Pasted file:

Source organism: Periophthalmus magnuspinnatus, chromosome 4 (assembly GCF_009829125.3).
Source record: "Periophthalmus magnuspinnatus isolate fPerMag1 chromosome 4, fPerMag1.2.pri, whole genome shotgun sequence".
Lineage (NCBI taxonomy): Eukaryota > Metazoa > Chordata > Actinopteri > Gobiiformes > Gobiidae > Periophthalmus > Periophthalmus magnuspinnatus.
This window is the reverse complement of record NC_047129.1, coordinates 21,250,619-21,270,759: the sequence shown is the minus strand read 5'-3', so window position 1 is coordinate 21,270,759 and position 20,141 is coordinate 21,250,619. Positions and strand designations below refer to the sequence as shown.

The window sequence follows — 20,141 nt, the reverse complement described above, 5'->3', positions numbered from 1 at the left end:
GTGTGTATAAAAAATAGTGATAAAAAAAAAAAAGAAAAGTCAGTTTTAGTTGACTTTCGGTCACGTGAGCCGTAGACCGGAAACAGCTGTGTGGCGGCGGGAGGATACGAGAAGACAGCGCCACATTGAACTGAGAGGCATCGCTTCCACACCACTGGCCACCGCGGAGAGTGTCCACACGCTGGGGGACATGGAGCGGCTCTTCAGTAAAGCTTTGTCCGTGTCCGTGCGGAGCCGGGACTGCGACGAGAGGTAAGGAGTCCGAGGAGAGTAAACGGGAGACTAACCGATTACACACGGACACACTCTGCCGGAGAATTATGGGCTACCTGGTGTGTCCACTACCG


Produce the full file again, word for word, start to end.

Source organism: Periophthalmus magnuspinnatus, chromosome 4 (assembly GCF_009829125.3).
Source record: "Periophthalmus magnuspinnatus isolate fPerMag1 chromosome 4, fPerMag1.2.pri, whole genome shotgun sequence".
Lineage (NCBI taxonomy): Eukaryota > Metazoa > Chordata > Actinopteri > Gobiiformes > Gobiidae > Periophthalmus > Periophthalmus magnuspinnatus.
This window is the reverse complement of record NC_047129.1, coordinates 21,250,619-21,270,759: the sequence shown is the minus strand read 5'-3', so window position 1 is coordinate 21,270,759 and position 20,141 is coordinate 21,250,619. Positions and strand designations below refer to the sequence as shown.

The window sequence follows — 20,141 nt, the reverse complement described above, 5'->3', positions numbered from 1 at the left end:
GTGTGTATAAAAAATAGTGATAAAAAAAAAAAAGAAAAGTCAGTTTTAGTTGACTTTCGGTCACGTGAGCCGTAGACCGGAAACAGCTGTGTGGCGGCGGGAGGATACGAGAAGACAGCGCCACATTGAACTGAGAGGCATCGCTTCCACACCACTGGCCACCGCGGAGAGTGTCCACACGCTGGGGGACATGGAGCGGCTCTTCAGTAAAGCTTTGTCCGTGTCCGTGCGGAGCCGGGACTGCGACGAGAGGTAAGGAGTCCGAGGAGAGTAAACGGGAGACTAACCGATTACACACGGACACACTCTGCCGGAGAATTATGGGCTACCTGGTGTGTCCACTACCG